Aug 132013
 

This morning, without realizing it, I began to think about my trolley driver. Not like think thinking, nothing racy or scandalous, just a casual thought popped into my head.

The last time I saw him was Thursday of last week. As I slapped my ConnectCard against the orange pad on the fare machine, he cheerfully boomed, “An hour and forty minutes, then I’m done!” I already know that Thursdays are his Fridays (I’m learning a lot about him from the quick sentences he’s able to push onto me as I step onto the trolley everyday at 12:47PM) so I figured he meant that in that amount of time, he would be done for the week. I smiled and mustered up enough faux-enthusiasm for the “yay” that has become my signature response to his jubilant greetings.

Yesterday, I had a different driver. He wasn’t mean like the guy who yelled at me once for trying to insert a flimsy, laundered dollar bill into the fare machine, but he was no Resurrected Bob Ross, either. We feigned polite smiles at each other and then I took my usual seat in the back, where I read a book the rest of the way into town.

It wasn’t until this morning that I thought about it, the different trolley driver and what my regular trolley driver said to me last week. An hour and forty minutes. What if he was counting down to his retirement? What if that was my last ride with the out-of-place mountain man and his unruly facial mane? What if I never had the same driver again, no one to act happy to see me everyday at 12:47 on the dot, no one to make me feel like I was more special than the other commuters who just got a generic “hello” or “how’s it going?” and nothing fancy and personal like the time I went back to riding the tolley after Henry had spoiled me with two entire weeks of having a personal chaffeur and the trolley driver, his face all lit up around his gnarly gray cheek-shrubbery, cried, “HEY! HOW YOU BEEN?! I thought maybe you bought yourself a motorcycle so you could ride to work in style!” And I was mostly embarrassed, but also a little smug that he was paying attention to me and not the hoodrat in booty shorts who had walked on right before me.

And what if now he was retired and I would never get to say goodbye and wish him luck? And why do I even care? Other than it has been nice to be greeted by a friendly, now-familiar face every day when I step onto that awful trolley and begin my daily descension into the depths of Hell.

Yesterday, the new-to-me trolley driver didn’t happily honk his horn once. It was the quietest commute to work I’ve ever had.

****

Today, I was trudging along Potomac Avenue toward the trolley platform when a gruff, yet amiable, voice yelled, “Hello! Hey! Hello!” I lifted my sunglasses onto the top of my head and scanned the line of cars stopped at the red light. And then I saw him looking out of the backseat window of a black Blazer. My trolley driver!

I waved back and yelled an uncertain hello, because what do you say to your trolley driver when you run into him out in public, as a civilian, without the trolley intertubed around him? It seemed so weird and unnatural, seeing him without his forearm resting on the steering wheel of his long, publicly-sponsored carriage.

“I’m on vacation!” he yelled, his untamed mountain ‘fro looking even more carefree than usual, like stationary storm clouds suctioned to his pate.

“Oh really?” I called back and immediately felt stupid. That is the most worthless answer ever and I do it all the time, and all it does is force people to say “yeah” and what a fucking waste of time I just perpetuated.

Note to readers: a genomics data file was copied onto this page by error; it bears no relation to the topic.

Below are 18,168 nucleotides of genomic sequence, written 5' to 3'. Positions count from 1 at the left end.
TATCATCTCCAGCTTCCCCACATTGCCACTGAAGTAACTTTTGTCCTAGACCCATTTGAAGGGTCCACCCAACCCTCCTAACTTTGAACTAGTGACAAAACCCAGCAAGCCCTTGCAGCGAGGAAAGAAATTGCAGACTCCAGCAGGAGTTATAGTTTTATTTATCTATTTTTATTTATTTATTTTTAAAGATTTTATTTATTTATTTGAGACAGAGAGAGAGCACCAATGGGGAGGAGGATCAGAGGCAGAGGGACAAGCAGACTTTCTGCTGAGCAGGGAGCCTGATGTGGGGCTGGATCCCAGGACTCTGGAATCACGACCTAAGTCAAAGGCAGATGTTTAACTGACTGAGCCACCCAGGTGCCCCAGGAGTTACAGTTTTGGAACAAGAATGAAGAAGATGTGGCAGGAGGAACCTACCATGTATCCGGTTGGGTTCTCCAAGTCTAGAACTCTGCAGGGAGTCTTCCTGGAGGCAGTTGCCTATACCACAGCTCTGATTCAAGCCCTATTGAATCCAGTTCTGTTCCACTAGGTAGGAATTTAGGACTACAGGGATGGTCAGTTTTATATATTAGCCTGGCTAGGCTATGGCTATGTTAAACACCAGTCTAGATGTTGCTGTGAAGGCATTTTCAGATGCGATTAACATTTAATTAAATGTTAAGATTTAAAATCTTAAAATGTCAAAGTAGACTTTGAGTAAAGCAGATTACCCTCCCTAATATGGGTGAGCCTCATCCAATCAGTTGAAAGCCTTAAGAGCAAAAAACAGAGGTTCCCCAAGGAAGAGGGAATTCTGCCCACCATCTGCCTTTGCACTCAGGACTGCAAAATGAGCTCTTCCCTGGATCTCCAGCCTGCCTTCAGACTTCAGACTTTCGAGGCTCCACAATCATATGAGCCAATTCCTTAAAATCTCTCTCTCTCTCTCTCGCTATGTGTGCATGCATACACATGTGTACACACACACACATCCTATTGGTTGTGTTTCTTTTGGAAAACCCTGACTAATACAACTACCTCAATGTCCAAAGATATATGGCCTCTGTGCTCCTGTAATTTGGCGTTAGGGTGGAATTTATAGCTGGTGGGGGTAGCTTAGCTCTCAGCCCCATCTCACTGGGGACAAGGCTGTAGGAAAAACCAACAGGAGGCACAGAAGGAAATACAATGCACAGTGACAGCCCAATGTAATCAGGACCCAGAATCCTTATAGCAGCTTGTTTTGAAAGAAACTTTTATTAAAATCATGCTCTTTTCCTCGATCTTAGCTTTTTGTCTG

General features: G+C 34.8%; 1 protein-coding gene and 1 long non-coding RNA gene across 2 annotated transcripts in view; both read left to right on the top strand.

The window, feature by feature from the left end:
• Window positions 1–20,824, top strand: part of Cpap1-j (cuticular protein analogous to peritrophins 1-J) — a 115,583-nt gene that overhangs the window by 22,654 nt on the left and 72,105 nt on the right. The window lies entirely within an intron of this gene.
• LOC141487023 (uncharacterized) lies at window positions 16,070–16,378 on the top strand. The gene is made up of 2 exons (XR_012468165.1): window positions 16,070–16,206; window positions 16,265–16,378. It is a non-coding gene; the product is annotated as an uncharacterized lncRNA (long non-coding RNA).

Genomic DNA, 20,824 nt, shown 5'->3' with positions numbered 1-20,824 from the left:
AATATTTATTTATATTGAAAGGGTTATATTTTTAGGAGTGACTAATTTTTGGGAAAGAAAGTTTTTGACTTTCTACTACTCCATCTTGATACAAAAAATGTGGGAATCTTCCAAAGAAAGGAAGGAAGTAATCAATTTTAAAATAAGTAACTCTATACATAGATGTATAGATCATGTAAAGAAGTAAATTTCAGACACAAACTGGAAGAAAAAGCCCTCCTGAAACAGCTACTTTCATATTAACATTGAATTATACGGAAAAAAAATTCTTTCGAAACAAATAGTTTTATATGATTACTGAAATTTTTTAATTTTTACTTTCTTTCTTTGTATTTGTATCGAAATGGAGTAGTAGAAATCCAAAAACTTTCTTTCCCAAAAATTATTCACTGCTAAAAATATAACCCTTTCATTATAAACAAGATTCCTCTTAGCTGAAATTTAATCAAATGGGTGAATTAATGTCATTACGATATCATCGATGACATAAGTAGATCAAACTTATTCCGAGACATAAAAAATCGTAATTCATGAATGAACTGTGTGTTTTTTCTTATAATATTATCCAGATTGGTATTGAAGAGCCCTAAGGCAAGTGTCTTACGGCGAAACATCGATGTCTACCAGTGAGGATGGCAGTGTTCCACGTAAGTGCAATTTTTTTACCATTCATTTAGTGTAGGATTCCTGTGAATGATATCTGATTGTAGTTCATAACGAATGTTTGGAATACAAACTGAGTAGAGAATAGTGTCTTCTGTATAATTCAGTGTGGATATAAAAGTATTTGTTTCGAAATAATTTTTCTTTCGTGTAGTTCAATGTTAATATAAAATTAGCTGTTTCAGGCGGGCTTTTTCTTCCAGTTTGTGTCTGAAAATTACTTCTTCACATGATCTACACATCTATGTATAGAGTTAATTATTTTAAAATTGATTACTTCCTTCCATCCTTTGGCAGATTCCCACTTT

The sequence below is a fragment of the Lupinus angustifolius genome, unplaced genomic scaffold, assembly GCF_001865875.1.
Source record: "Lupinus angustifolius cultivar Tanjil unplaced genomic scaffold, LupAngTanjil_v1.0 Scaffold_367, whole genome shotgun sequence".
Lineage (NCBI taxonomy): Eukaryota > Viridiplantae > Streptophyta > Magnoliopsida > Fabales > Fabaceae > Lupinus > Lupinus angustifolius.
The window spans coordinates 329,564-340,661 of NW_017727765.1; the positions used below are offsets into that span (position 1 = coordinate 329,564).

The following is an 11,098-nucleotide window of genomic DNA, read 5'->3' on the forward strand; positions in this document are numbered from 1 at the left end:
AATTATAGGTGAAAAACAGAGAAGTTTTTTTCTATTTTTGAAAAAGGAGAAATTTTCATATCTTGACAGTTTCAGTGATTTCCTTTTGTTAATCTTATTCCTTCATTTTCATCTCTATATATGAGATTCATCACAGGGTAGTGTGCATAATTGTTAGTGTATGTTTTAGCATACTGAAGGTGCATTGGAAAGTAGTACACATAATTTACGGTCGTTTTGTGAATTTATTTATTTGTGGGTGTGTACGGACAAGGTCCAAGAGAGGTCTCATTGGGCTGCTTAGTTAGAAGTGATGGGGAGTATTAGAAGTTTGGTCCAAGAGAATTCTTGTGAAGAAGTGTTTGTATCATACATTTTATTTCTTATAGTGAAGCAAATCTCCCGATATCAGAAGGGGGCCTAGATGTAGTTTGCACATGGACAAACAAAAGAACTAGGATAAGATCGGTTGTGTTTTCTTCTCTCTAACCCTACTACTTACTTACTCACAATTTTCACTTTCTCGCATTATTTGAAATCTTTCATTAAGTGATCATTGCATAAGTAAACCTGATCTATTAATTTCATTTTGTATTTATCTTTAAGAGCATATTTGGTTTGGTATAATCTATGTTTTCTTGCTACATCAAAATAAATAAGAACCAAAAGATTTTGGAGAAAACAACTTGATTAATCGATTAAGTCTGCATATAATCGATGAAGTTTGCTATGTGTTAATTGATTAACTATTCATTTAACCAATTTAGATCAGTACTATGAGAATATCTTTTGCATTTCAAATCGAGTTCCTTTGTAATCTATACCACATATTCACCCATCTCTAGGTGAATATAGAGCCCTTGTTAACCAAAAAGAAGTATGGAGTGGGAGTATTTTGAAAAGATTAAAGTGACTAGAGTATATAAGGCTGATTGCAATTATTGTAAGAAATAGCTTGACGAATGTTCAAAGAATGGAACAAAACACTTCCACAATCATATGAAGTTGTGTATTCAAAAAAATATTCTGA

“Yeah, look at me!” he cried, waving his hands over his body to illustrate that he was free, oh-so-free of his PAT Transit-mandated polyester-blend. His vacation wardrobe consisted of a denim vest with nothing underneath. It was at least buttoned, though. His arms were covered in tattoos, and I suddenly felt kind of perverse and voyeuristic to be seeing him in anything other than his brown Port Authority uniform, so I looked away real quick, focused on the nondescript broad behind the wheel instead. “I’ll be back in two weeks! On…” he paused for a second to think. “…the 27th! You gonna be there?”

I nodded and smiled. “I’ll be there,” I said weakly, swallowing a grimace. Yeah, of course I’ll be there. It doesn’t seem like I’ll be not taking the trolley any time in the near future.

The light turned green and we said goodbye. I continued walking to the platform, happy to know that he was returning on the 27th and I could go back to being the kind of person that a stranger is excited to see. Maybe I should use this time to put more words into my Things to Say to the Trolley Driver repertoire, other than “yay” “hi” and “I know right” (usually my response when he says something about the weather). I even called Henry to giddily brag about my encounter, to which he responded, “You’re so weird.” I think that, after 12 years, Henry still has hopes that I’m calling to tell him something amazing.

As I sat on the trolley, driven by yet another foreign-to-me face bare of any significant hair design, I wondered why my trolley driver was sitting in the backseat of the Blazer when the passenger seat was empty.

I guess when your job is to cart people around all fucking day long, sitting in the backseat might actually be your vacation.

  5 Responses to “That Time I Realized I’m Attached to My Trolley Driver”

  1. I found your blog by googling deaths at Kennywood. I then got distracted by it.
    Good reads.

  2. His entire vacation will be spent sitting in the backseat while someone else drives him around. It’s like heaven to him. :)

  3. I love this story. You describe awkward feelings so eloquently.

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